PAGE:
CDs

Friday, November 25, 2005

CDs

Artist Box Sets {vbar} Richard Harrington

The Ramones, "Weird Tales of the Ramones." Rhino, $64.98. The notion that punk pioneers the Ramones were cartoon characters playing cartoon music gets a punkishly poetic twist here. This career-spanning set includes three CDs with 85 tracks compiled by the group's late founder and guitarist Johnny Ramone; the band's famously loud, fast, hard -- and short -- songs allow for as many as 34 to be included on a single disc, but there are only a few rarities. A DVD documentary, "Lifestyles of the Ramones," includes all their videos and various talking heads. (For a better narrative, seek out the excellent, albeit sadder, "End of the Century: The Story of the Ramones," which Rhino released earlier this year.) Best of all is the set's hyper-colorful, 54-page EC Comics-style booklet in which the group's history is imaginatively explored by 25 comic artists. Among them: Matt Groening, Mary Fleener ("Life of the Party"), Bill Griffith ("Zippy the Pinhead") and Jaime Hernandez ("Love & Rockets"). There's even a 3-D section, glasses included.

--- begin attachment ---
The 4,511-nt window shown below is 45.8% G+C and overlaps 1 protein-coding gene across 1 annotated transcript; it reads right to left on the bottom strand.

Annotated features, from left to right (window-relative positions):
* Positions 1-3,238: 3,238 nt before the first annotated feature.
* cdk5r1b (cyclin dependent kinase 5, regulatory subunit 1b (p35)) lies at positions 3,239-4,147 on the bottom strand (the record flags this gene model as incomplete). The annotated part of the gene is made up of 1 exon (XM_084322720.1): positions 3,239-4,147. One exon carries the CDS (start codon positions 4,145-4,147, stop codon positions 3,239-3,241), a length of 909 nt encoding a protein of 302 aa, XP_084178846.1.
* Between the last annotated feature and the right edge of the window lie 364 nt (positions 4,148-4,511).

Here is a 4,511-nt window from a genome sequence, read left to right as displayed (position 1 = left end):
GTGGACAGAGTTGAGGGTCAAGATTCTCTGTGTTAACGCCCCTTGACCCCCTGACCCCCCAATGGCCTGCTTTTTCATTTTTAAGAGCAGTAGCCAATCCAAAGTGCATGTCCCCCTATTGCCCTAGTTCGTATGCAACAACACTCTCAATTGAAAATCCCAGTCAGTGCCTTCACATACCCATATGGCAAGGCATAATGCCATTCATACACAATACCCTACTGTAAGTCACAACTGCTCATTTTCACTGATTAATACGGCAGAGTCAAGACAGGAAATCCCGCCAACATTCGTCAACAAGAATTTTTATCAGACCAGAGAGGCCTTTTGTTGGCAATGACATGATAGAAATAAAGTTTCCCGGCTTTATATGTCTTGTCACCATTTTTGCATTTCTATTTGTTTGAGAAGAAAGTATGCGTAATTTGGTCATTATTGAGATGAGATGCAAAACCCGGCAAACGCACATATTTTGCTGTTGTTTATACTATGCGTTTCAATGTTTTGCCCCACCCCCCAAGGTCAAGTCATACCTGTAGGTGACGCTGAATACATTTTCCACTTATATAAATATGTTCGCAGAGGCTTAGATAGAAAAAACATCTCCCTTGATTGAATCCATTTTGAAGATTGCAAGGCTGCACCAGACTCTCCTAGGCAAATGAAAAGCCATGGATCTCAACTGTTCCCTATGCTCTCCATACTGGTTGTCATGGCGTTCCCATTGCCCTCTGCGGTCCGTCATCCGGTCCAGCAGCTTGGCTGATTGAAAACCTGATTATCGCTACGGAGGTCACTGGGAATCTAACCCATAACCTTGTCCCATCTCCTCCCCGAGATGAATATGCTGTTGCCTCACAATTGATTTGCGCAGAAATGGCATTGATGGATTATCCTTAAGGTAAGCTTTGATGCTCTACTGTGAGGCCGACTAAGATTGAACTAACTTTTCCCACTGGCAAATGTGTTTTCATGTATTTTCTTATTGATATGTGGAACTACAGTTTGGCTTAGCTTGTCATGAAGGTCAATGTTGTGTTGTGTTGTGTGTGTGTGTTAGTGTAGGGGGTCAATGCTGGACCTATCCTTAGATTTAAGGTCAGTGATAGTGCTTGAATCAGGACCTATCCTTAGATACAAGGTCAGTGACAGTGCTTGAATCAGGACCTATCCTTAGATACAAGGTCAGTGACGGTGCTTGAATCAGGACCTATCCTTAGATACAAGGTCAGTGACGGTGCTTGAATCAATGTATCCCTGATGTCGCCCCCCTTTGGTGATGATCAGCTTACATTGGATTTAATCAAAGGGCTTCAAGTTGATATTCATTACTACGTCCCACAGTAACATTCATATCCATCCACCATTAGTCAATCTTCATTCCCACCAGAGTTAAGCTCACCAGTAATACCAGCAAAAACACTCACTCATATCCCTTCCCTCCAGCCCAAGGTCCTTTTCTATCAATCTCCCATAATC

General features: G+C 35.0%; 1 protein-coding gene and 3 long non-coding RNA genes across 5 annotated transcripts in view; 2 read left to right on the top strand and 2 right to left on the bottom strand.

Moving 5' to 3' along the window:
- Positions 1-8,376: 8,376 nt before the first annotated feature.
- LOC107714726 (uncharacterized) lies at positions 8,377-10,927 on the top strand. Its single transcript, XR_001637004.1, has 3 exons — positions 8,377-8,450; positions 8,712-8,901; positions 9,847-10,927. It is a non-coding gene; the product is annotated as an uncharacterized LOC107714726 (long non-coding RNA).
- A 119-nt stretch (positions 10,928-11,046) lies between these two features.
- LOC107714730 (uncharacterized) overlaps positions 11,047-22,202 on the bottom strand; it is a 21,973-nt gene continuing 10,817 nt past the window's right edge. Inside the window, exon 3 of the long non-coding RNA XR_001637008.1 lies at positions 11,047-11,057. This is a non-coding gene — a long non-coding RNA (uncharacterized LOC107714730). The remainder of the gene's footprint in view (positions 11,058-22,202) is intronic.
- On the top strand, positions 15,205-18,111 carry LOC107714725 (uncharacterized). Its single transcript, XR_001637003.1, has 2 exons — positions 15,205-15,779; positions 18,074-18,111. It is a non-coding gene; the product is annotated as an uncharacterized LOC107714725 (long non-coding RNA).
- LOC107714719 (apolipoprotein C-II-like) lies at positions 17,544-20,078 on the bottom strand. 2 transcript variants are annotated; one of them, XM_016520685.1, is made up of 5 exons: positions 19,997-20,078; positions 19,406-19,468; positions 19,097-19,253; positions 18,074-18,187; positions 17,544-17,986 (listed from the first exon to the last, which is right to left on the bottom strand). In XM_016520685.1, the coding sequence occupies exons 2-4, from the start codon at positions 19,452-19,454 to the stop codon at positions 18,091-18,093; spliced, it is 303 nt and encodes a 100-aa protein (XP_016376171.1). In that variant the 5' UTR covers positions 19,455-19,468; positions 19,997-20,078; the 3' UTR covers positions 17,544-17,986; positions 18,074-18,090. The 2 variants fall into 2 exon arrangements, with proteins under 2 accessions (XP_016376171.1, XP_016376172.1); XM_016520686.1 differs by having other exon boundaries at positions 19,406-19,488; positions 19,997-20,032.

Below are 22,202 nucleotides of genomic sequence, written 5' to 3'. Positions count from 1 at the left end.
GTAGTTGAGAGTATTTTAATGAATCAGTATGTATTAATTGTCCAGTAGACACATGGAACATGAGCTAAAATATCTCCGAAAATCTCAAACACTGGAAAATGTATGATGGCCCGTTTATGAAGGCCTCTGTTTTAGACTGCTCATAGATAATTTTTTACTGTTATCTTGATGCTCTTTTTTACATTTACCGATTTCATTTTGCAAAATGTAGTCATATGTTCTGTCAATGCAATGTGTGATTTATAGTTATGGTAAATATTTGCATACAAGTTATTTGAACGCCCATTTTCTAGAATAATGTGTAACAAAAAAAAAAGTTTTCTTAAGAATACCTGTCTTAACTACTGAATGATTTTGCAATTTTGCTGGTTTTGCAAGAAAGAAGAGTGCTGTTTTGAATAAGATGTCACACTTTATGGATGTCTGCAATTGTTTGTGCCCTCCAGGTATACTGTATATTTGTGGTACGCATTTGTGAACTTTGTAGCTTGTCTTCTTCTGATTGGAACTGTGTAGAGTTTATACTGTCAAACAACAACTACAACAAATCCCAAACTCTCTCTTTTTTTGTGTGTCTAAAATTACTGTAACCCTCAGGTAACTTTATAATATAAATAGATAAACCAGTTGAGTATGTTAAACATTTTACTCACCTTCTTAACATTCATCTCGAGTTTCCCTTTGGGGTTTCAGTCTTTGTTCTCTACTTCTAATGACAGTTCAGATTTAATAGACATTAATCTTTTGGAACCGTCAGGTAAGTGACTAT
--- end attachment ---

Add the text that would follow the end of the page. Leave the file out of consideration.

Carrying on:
The Band, "The Band: A Musical History." Capitol, $89.98. The Band's third box set -- with five CDs and a DVD -- is the first to spin the group's complete tale: The first disc illuminates its early '60s roadhouse roots backing blues-rocker Ronnie Hawkins, its initial entry as Levon & the Hawks and the first of many creative communions with Bob Dylan, this one as he goes whole-hog electric. The set contains 111 tracks, all remastered; 37 are previously unreleased, including nine on a concert DVD taken from Festival Express and Wembley Stadium and a three-song "Saturday Night Live" performance filmed a month before "The Last Waltz." Appropriately, the compilation ends, as that legendary farewell concert did, with the Staples helping the Band carry "The Weight." Executive producer and Band co-founder Robbie Robertson wisely includes most Band classics (albeit sometimes in alternate takes) along with enough fascinating "sketches" that completists will want a whole set of those. "History" is packaged in a beautiful, 108-page hardcover book, with extensive commentary by Band historian Rob Bowman and loads of rare photos.